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A Spanish island territory in the sun-soaked Mediterranean Sea, Ibiza is one of the biggest islands within the Balearic Island chain off of Spain's Eastern coast. However, in her colorful past, this escape destination has had many other names.

The Greeks first called this place the "Pitiusas," meaning "the pine-covered island."

According to sources at Foreign Policy News, Homer briefly wrote about this location when describing the neighboring Es VedrĂ  island, the sirens' home that Odysseus sailed past with wax-filled ears to block out the sounds of the deadly sea nymphs' songs. You can see Es VedrĂ  from Ibiza's shoreline, and to this day, its geomagnetic field is so strong that all compasses fail here.

The island became "Ibiza" in 654 BC when the first Carthaginian founders came from Phoenicia, an ancient civilization near modern Lebanon and Syria's plains. The Carthaginians were rich traders in their time and used Ibiza as a port to export its most-profitable good: salt, a.k.a. "white gold." The Phoenicians adored the lunar goddess Tanit during full moons on Ibiza's shores, almost as a foreshadowing to what would later become future full-moon parties both here and in popular tourist destinations like Koh Phangan, Thailand.

Then as the Romans tended to do around that time, they ended the partying by conquering Ibiza and all of its surrounding islands in the Balearic Island chain by 123 BC. The dark ages that followed left very little historical traces, but we do know that this poor island endured the occupation of Vandals, Barbarians, Byzantines and even a 500-year-long stay of Arabs, who called this location their "Yebisah," which coincidentally sounds quite as if you were trying to pronounce "Ibiza" in Arabic.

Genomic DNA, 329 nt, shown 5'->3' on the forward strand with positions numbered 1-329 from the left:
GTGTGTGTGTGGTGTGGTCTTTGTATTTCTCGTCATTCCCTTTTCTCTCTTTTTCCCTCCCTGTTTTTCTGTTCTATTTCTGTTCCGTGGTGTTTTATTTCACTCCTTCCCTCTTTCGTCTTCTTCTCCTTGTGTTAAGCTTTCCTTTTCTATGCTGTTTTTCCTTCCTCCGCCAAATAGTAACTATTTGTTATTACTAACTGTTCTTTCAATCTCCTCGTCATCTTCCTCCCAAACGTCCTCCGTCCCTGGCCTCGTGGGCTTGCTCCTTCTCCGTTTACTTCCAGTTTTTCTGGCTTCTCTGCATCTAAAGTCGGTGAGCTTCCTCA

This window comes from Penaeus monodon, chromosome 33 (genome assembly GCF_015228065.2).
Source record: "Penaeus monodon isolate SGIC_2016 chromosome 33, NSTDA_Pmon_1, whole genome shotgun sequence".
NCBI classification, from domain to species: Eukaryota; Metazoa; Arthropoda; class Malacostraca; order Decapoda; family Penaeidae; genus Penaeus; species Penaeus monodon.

Even though the Catalans claimed Ibiza back by 1235, the rise of pirates plagued the island since it was often the target of these sea-faring bandits. If you look at the few surviving relics of 16th-century architecture, especially the churches, some still show traces of cannons they had installed on the roofs to keep the pirates at bay.

After the tumult of the Spanish Civil War passed, Ibiza lay in quiet isolation, welcoming the stray travelers who stopped by. Those with a more Bohemian nature came to see this island as a reclusive paradise, and Ibiza began attracting creative types like painters, writers and countercultural types in the 1930s. Later on, hippies positively thrived on Ibiza, and some never left.

Then, it finally happened. Ibiza gave birth to the rave.

Alfredo Fiorito told The Guardian how he was the main DJ for Amnesia, the very first club on the island that opened in the 1970s. Reaching its peak around 1987, it was a farmhouse converted to a mostly outdoor club that attracted many new musicians and even Indian gurus. It was relaxed and cheap, opening at 3:00 a.m. when all the other clubs closed to keep the party alive until the middle of the day. This hotspot became so outrageously popular for being different, open and freer than other party spots that now-famous London DJs Danny Rampling, Nicky Holloway, Paul Oakenfold and Johnny Walker all opened their own clubs back home specifically to recreate the incredible vibe from Amnesia on Ibiza, spreading the concept now known as raves throughout Europe.

Today, Ibiza is one of the hottest vacation spots in the world, an ideal stop for cruises and incredible luxury vacations.